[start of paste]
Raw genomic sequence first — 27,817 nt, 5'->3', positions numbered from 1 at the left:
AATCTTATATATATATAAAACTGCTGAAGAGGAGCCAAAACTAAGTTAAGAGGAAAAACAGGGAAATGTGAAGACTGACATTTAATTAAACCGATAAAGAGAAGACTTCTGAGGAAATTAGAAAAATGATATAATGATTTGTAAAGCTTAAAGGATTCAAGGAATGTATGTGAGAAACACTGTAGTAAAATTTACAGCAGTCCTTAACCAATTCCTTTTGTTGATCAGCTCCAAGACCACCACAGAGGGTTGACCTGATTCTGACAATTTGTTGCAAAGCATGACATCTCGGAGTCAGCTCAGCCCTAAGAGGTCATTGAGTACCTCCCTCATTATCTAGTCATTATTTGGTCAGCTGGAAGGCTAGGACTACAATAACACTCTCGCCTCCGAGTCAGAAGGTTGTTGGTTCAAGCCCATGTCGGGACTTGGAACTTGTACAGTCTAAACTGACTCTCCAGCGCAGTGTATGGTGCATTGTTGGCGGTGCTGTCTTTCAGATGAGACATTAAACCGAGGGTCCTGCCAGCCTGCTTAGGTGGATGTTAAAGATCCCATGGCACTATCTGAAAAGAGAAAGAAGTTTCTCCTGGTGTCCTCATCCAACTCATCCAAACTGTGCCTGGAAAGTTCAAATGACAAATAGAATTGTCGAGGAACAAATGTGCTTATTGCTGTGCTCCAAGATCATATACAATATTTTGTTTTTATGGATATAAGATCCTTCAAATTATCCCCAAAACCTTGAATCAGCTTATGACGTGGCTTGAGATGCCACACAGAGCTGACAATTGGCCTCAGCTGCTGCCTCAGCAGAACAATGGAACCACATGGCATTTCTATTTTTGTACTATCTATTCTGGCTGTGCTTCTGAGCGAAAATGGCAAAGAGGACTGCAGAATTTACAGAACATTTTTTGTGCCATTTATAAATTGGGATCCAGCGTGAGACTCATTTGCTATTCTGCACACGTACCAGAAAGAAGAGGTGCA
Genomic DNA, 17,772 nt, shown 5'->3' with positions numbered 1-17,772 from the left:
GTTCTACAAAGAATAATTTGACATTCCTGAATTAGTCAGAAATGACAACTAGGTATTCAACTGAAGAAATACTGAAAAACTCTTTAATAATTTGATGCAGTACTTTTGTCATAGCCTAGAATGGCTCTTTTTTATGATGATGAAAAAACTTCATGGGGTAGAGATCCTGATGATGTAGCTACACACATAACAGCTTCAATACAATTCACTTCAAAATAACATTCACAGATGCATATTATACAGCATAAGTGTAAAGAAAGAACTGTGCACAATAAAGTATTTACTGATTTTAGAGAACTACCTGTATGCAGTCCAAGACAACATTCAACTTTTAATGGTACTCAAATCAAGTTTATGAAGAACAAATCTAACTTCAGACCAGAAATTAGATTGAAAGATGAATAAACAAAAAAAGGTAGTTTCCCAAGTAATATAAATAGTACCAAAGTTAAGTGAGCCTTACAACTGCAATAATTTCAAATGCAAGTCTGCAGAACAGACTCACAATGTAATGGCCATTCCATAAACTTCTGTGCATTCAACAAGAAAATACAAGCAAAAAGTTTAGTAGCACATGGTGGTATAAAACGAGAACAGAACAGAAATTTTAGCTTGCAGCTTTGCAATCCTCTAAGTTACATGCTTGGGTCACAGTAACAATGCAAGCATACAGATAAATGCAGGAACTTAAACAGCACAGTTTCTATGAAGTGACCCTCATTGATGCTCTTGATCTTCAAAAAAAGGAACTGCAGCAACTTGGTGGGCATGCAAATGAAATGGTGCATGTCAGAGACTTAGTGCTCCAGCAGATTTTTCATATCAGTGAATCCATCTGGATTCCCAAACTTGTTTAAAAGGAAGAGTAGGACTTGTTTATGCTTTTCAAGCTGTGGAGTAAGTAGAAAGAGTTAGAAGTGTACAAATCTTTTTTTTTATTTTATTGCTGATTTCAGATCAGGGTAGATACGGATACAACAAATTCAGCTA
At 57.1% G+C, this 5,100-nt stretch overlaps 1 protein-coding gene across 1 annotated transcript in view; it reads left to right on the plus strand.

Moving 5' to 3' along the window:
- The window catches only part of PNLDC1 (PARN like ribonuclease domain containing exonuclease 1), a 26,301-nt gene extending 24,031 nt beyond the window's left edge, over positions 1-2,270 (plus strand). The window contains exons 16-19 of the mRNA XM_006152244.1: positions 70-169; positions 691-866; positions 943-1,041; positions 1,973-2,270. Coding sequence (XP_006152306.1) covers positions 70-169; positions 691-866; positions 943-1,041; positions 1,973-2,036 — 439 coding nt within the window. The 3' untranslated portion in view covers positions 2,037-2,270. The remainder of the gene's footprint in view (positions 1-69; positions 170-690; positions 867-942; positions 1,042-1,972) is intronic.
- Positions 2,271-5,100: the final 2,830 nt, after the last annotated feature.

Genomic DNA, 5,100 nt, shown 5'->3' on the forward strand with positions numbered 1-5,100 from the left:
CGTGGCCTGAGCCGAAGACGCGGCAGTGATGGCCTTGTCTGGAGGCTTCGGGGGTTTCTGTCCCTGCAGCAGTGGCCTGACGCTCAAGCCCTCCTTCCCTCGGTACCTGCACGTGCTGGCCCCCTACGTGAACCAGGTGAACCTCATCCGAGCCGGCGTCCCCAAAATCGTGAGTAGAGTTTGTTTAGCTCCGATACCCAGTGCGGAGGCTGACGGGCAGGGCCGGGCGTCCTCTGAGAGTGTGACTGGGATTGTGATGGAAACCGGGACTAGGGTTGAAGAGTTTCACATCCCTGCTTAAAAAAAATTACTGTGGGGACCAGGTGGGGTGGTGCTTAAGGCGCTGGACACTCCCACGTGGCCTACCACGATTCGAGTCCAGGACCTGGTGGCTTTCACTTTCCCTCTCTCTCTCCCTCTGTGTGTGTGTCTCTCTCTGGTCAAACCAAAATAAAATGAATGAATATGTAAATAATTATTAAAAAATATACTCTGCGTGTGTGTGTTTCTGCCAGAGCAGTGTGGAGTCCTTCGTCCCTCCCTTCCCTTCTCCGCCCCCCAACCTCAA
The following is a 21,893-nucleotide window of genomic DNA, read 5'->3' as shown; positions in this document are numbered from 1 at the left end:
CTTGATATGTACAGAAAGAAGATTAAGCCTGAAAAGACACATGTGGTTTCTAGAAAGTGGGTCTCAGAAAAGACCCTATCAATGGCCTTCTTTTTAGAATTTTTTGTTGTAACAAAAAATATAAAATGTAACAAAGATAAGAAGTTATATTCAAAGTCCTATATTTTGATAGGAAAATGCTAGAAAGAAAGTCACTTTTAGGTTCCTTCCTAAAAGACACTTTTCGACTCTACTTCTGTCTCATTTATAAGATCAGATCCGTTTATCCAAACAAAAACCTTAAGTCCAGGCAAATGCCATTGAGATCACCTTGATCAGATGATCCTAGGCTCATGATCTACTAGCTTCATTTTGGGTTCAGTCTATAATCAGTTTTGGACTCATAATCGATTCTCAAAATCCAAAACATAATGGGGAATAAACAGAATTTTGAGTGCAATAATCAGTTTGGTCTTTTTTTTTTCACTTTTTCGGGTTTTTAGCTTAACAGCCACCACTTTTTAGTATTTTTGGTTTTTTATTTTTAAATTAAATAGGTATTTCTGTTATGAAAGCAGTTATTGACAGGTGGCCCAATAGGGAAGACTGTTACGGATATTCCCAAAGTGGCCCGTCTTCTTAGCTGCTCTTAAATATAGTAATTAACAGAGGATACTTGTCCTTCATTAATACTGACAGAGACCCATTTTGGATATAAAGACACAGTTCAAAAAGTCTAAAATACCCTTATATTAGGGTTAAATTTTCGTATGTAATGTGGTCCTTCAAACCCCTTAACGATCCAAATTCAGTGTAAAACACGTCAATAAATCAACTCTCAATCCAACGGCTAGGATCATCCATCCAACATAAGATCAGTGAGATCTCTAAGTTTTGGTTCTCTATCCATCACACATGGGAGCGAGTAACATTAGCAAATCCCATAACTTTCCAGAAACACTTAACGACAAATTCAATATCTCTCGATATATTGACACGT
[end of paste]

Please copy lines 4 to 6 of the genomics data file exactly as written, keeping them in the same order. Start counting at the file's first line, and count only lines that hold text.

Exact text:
GTTCTACAAAGAATAATTTGACATTCCTGAATTAGTCAGAAATGACAACTAGGTATTCAACTGAAGAAATACTGAAAAACTCTTTAATAATTTGATGCAGTACTTTTGTCATAGCCTAGAATGGCTCTTTTTTATGATGATGAAAAAACTTCATGGGGTAGAGATCCTGATGATGTAGCTACACACATAACAGCTTCAATACAATTCACTTCAAAATAACATTCACAGATGCATATTATACAGCATAAGTGTAAAGAAAGAACTGTGCACAATAAAGTATTTACTGATTTTAGAGAACTACCTGTATGCAGTCCAAGACAACATTCAACTTTTAATGGTACTCAAATCAAGTTTATGAAGAACAAATCTAACTTCAGACCAGAAATTAGATTGAAAGATGAATAAACAAAAAAAGGTAGTTTCCCAAGTAATATAAATAGTACCAAAGTTAAGTGAGCCTTACAACTGCAATAATTTCAAATGCAAGTCTGCAGAACAGACTCACAATGTAATGGCCATTCCATAAACTTCTGTGCATTCAACAAGAAAATACAAGCAAAAAGTTTAGTAGCACATGGTGGTATAAAACGAGAACAGAACAGAAATTTTAGCTTGCAGCTTTGCAATCCTCTAAGTTACATGCTTGGGTCACAGTAACAATGCAAGCATACAGATAAATGCAGGAACTTAAACAGCACAGTTTCTATGAAGTGACCCTCATTGATGCTCTTGATCTTCAAAAAAAGGAACTGCAGCAACTTGGTGGGCATGCAAATGAAATGGTGCATGTCAGAGACTTAGTGCTCCAGCAGATTTTTCATATCAGTGAATCCATCTGGATTCCCAAACTTGTTTAAAAGGAAGAGTAGGACTTGTTTATGCTTTTCAAGCTGTGGAGTAAGTAGAAAGAGTTAGAAGTGTACAAATCTTTTTTTTTATTTTATTGCTGATTTCAGATCAGGGTAGATACGGATACAACAAATTCAGCTA
At 57.1% G+C, this 5,100-nt stretch overlaps 1 protein-coding gene across 1 annotated transcript in view; it reads left to right on the plus strand.

Moving 5' to 3' along the window: